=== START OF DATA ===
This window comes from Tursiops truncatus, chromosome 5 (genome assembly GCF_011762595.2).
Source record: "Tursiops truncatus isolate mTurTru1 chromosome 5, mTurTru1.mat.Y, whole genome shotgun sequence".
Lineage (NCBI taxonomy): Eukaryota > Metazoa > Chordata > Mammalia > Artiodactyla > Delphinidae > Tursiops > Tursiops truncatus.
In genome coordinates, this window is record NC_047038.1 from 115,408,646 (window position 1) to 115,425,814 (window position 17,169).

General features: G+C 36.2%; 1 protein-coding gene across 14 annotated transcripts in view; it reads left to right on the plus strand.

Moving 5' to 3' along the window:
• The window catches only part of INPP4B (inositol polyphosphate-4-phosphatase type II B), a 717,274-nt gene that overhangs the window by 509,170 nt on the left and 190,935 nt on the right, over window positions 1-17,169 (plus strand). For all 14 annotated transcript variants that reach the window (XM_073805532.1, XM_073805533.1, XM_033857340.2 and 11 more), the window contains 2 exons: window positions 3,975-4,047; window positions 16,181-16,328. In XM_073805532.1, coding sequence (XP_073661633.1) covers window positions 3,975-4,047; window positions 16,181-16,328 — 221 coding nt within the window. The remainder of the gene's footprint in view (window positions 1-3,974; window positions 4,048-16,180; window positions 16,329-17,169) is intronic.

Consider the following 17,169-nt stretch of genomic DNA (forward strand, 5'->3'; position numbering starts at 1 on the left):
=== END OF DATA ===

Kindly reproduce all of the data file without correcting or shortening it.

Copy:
This window comes from Tursiops truncatus, chromosome 5 (genome assembly GCF_011762595.2).
Source record: "Tursiops truncatus isolate mTurTru1 chromosome 5, mTurTru1.mat.Y, whole genome shotgun sequence".
Lineage (NCBI taxonomy): Eukaryota > Metazoa > Chordata > Mammalia > Artiodactyla > Delphinidae > Tursiops > Tursiops truncatus.
In genome coordinates, this window is record NC_047038.1 from 115,408,646 (window position 1) to 115,425,814 (window position 17,169).

General features: G+C 36.2%; 1 protein-coding gene across 14 annotated transcripts in view; it reads left to right on the plus strand.

Moving 5' to 3' along the window:
• The window catches only part of INPP4B (inositol polyphosphate-4-phosphatase type II B), a 717,274-nt gene that overhangs the window by 509,170 nt on the left and 190,935 nt on the right, over window positions 1-17,169 (plus strand). For all 14 annotated transcript variants that reach the window (XM_073805532.1, XM_073805533.1, XM_033857340.2 and 11 more), the window contains 2 exons: window positions 3,975-4,047; window positions 16,181-16,328. In XM_073805532.1, coding sequence (XP_073661633.1) covers window positions 3,975-4,047; window positions 16,181-16,328 — 221 coding nt within the window. The remainder of the gene's footprint in view (window positions 1-3,974; window positions 4,048-16,180; window positions 16,329-17,169) is intronic.

Consider the following 17,169-nt stretch of genomic DNA (forward strand, 5'->3'; position numbering starts at 1 on the left):